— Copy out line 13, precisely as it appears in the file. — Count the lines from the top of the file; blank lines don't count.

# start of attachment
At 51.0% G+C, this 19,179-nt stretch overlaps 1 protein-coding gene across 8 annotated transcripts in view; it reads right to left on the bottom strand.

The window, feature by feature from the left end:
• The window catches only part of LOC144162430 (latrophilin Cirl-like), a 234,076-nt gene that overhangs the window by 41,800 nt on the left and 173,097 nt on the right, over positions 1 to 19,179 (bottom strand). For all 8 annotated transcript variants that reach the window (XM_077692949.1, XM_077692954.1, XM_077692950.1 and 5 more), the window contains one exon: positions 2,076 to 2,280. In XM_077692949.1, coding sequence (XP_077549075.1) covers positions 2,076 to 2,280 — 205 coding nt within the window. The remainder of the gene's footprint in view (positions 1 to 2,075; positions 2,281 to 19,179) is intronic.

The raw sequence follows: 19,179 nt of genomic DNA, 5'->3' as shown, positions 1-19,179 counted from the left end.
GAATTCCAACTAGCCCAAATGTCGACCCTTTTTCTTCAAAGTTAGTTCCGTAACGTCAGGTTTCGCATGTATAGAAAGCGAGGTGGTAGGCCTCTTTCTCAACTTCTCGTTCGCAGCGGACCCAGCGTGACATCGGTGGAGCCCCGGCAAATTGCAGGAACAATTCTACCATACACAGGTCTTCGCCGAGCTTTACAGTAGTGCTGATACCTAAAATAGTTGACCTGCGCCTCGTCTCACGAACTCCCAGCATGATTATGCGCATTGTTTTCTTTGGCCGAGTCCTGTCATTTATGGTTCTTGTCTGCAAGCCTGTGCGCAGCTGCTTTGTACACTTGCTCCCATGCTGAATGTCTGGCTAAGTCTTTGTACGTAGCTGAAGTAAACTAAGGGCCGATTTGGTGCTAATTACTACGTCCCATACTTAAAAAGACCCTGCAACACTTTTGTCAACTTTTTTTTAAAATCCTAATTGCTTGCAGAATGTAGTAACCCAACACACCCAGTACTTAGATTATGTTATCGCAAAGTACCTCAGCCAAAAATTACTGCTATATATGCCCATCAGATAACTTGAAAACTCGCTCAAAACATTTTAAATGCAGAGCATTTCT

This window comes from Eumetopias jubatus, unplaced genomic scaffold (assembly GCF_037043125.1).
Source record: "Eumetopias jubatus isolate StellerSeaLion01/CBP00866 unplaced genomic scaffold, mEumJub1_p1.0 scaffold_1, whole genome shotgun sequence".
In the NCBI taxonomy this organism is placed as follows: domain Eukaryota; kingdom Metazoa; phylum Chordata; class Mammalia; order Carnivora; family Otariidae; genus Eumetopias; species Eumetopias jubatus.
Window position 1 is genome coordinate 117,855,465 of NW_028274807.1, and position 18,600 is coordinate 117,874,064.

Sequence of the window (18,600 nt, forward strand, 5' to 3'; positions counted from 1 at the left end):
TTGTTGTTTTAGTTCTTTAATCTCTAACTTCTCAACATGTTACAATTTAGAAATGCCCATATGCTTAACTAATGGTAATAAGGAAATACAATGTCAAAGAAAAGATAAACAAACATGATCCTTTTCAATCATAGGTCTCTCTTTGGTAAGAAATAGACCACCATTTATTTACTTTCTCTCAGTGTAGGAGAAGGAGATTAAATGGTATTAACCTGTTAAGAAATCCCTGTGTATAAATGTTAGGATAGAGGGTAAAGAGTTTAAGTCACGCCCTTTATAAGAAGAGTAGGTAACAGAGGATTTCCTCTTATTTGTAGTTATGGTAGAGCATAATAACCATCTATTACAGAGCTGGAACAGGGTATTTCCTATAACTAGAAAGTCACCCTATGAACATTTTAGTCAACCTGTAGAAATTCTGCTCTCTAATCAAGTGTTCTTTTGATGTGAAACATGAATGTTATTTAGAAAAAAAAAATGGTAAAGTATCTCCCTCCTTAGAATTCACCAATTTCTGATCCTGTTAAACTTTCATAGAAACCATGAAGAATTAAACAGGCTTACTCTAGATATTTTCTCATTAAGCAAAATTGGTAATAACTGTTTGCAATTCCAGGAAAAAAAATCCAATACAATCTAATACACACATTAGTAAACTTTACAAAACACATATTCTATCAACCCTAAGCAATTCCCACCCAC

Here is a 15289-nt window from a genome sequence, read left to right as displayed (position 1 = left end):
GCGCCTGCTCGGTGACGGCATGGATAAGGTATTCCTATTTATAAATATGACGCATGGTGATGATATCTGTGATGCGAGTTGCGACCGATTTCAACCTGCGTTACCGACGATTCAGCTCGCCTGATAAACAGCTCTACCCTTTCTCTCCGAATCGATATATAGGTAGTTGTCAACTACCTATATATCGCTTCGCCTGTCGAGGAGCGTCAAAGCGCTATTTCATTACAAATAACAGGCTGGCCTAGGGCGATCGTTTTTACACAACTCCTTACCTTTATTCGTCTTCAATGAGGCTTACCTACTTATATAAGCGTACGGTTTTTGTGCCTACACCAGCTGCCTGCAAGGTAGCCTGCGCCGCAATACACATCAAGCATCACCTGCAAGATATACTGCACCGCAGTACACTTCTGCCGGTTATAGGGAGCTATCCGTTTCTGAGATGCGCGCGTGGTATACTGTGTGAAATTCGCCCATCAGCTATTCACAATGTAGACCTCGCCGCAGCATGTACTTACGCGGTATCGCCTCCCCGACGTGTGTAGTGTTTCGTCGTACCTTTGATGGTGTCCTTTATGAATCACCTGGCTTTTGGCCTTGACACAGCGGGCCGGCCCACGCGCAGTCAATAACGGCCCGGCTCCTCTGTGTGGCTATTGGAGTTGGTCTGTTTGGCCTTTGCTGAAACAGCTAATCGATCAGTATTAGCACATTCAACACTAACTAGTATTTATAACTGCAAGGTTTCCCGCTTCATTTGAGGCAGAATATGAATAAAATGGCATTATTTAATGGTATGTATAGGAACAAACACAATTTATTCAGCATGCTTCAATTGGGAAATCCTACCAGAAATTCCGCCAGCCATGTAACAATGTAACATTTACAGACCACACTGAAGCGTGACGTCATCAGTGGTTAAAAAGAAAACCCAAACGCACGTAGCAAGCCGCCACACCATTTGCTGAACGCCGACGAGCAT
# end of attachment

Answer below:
GCGCCTGCTCGGTGACGGCATGGATAAGGTATTCCTATTTATAAATATGACGCATGGTGATGATATCTGTGATGCGAGTTGCGACCGATTTCAACCTGCGTTACCGACGATTCAGCTCGCCTGATAAACAGCTCTACCCTTTCTCTCCGAATCGATATATAGGTAGTTGTCAACTACCTATATATCGCTTCGCCTGTCGAGGAGCGTCAAAGCGCTATTTCATTACAAATAACAGGCTGGCCTAGGGCGATCGTTTTTACACAACTCCTTACCTTTATTCGTCTTCAATGAGGCTTACCTACTTATATAAGCGTACGGTTTTTGTGCCTACACCAGCTGCCTGCAAGGTAGCCTGCGCCGCAATACACATCAAGCATCACCTGCAAGATATACTGCACCGCAGTACACTTCTGCCGGTTATAGGGAGCTATCCGTTTCTGAGATGCGCGCGTGGTATACTGTGTGAAATTCGCCCATCAGCTATTCACAATGTAGACCTCGCCGCAGCATGTACTTACGCGGTATCGCCTCCCCGACGTGTGTAGTGTTTCGTCGTACCTTTGATGGTGTCCTTTATGAATCACCTGGCTTTTGGCCTTGACACAGCGGGCCGGCCCACGCGCAGTCAATAACGGCCCGGCTCCTCTGTGTGGCTATTGGAGTTGGTCTGTTTGGCCTTTGCTGAAACAGCTAATCGATCAGTATTAGCACATTCAACACTAACTAGTATTTATAACTGCAAGGTTTCCCGCTTCATTTGAGGCAGAATATGAATAAAATGGCATTATTTAATGGTATGTATAGGAACAAACACAATTTATTCAGCATGCTTCAATTGGGAAATCCTACCAGAAATTCCGCCAGCCATGTAACAATGTAACATTTACAGACCACACTGAAGCGTGACGTCATCAGTGGTTAAAAAGAAAACCCAAACGCACGTAGCAAGCCGCCACACCATTTGCTGAACGCCGACGAGCAT